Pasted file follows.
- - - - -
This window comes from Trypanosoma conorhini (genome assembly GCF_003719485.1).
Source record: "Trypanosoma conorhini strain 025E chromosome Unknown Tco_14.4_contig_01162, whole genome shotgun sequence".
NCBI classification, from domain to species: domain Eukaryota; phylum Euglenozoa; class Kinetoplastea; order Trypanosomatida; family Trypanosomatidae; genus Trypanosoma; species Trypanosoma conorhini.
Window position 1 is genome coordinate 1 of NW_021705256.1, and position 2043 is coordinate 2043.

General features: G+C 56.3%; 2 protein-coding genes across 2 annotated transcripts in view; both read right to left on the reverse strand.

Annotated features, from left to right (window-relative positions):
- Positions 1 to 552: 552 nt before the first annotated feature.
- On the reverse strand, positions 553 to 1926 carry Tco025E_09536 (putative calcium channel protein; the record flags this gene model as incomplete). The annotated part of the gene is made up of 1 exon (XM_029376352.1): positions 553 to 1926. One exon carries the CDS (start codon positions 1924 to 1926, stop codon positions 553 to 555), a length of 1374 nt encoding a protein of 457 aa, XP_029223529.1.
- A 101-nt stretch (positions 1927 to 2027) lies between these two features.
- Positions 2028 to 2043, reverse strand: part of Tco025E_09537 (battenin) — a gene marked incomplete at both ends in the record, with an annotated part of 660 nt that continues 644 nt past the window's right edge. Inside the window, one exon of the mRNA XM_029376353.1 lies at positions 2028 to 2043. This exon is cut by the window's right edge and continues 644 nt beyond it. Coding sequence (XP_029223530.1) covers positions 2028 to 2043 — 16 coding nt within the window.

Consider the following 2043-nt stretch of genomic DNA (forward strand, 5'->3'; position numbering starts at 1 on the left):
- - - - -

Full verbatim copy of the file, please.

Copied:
This window comes from Trypanosoma conorhini (genome assembly GCF_003719485.1).
Source record: "Trypanosoma conorhini strain 025E chromosome Unknown Tco_14.4_contig_01162, whole genome shotgun sequence".
NCBI classification, from domain to species: domain Eukaryota; phylum Euglenozoa; class Kinetoplastea; order Trypanosomatida; family Trypanosomatidae; genus Trypanosoma; species Trypanosoma conorhini.
Window position 1 is genome coordinate 1 of NW_021705256.1, and position 2043 is coordinate 2043.

General features: G+C 56.3%; 2 protein-coding genes across 2 annotated transcripts in view; both read right to left on the reverse strand.

Annotated features, from left to right (window-relative positions):
- Positions 1 to 552: 552 nt before the first annotated feature.
- On the reverse strand, positions 553 to 1926 carry Tco025E_09536 (putative calcium channel protein; the record flags this gene model as incomplete). The annotated part of the gene is made up of 1 exon (XM_029376352.1): positions 553 to 1926. One exon carries the CDS (start codon positions 1924 to 1926, stop codon positions 553 to 555), a length of 1374 nt encoding a protein of 457 aa, XP_029223529.1.
- A 101-nt stretch (positions 1927 to 2027) lies between these two features.
- Positions 2028 to 2043, reverse strand: part of Tco025E_09537 (battenin) — a gene marked incomplete at both ends in the record, with an annotated part of 660 nt that continues 644 nt past the window's right edge. Inside the window, one exon of the mRNA XM_029376353.1 lies at positions 2028 to 2043. This exon is cut by the window's right edge and continues 644 nt beyond it. Coding sequence (XP_029223530.1) covers positions 2028 to 2043 — 16 coding nt within the window.

Consider the following 2043-nt stretch of genomic DNA (forward strand, 5'->3'; position numbering starts at 1 on the left):